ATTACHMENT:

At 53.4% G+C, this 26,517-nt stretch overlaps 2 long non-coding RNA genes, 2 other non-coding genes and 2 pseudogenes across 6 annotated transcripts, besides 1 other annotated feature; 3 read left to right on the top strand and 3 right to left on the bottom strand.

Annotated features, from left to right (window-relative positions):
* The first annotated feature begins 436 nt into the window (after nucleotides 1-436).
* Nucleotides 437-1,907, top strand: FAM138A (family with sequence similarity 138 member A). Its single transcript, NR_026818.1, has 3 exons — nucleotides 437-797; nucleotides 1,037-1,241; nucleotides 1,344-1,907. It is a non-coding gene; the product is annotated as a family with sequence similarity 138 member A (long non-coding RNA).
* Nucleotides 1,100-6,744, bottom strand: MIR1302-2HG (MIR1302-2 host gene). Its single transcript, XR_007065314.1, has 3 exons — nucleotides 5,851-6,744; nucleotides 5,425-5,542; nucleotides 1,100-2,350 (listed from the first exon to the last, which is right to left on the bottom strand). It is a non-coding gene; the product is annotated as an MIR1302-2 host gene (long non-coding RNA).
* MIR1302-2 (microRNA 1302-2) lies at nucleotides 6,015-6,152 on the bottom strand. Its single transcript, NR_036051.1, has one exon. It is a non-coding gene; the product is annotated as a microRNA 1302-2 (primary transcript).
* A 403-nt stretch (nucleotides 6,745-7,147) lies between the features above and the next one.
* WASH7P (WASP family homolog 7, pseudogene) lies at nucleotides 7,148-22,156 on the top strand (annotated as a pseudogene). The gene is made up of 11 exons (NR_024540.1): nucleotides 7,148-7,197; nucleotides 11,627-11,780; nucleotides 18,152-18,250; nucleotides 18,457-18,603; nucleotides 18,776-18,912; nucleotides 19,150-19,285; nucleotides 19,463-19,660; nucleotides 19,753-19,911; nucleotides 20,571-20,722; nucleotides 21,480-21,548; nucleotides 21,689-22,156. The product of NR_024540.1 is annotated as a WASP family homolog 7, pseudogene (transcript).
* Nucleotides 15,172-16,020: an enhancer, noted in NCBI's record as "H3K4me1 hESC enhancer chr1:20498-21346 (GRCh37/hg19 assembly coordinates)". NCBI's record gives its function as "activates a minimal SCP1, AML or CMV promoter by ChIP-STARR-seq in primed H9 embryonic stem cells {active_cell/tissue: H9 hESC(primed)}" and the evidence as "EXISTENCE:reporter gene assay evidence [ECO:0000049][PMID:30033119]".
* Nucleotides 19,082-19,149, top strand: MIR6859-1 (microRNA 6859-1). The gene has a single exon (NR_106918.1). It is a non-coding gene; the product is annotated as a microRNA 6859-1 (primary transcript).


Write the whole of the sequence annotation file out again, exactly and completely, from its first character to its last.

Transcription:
At 53.4% G+C, this 26,517-nt stretch overlaps 2 long non-coding RNA genes, 2 other non-coding genes and 2 pseudogenes across 6 annotated transcripts, besides 1 other annotated feature; 3 read left to right on the top strand and 3 right to left on the bottom strand.

Annotated features, from left to right (window-relative positions):
* The first annotated feature begins 436 nt into the window (after nucleotides 1-436).
* Nucleotides 437-1,907, top strand: FAM138A (family with sequence similarity 138 member A). Its single transcript, NR_026818.1, has 3 exons — nucleotides 437-797; nucleotides 1,037-1,241; nucleotides 1,344-1,907. It is a non-coding gene; the product is annotated as a family with sequence similarity 138 member A (long non-coding RNA).
* Nucleotides 1,100-6,744, bottom strand: MIR1302-2HG (MIR1302-2 host gene). Its single transcript, XR_007065314.1, has 3 exons — nucleotides 5,851-6,744; nucleotides 5,425-5,542; nucleotides 1,100-2,350 (listed from the first exon to the last, which is right to left on the bottom strand). It is a non-coding gene; the product is annotated as an MIR1302-2 host gene (long non-coding RNA).
* MIR1302-2 (microRNA 1302-2) lies at nucleotides 6,015-6,152 on the bottom strand. Its single transcript, NR_036051.1, has one exon. It is a non-coding gene; the product is annotated as a microRNA 1302-2 (primary transcript).
* A 403-nt stretch (nucleotides 6,745-7,147) lies between the features above and the next one.
* WASH7P (WASP family homolog 7, pseudogene) lies at nucleotides 7,148-22,156 on the top strand (annotated as a pseudogene). The gene is made up of 11 exons (NR_024540.1): nucleotides 7,148-7,197; nucleotides 11,627-11,780; nucleotides 18,152-18,250; nucleotides 18,457-18,603; nucleotides 18,776-18,912; nucleotides 19,150-19,285; nucleotides 19,463-19,660; nucleotides 19,753-19,911; nucleotides 20,571-20,722; nucleotides 21,480-21,548; nucleotides 21,689-22,156. The product of NR_024540.1 is annotated as a WASP family homolog 7, pseudogene (transcript).
* Nucleotides 15,172-16,020: an enhancer, noted in NCBI's record as "H3K4me1 hESC enhancer chr1:20498-21346 (GRCh37/hg19 assembly coordinates)". NCBI's record gives its function as "activates a minimal SCP1, AML or CMV promoter by ChIP-STARR-seq in primed H9 embryonic stem cells {active_cell/tissue: H9 hESC(primed)}" and the evidence as "EXISTENCE:reporter gene assay evidence [ECO:0000049][PMID:30033119]".
* Nucleotides 19,082-19,149, top strand: MIR6859-1 (microRNA 6859-1). The gene has a single exon (NR_106918.1). It is a non-coding gene; the product is annotated as a microRNA 6859-1 (primary transcript).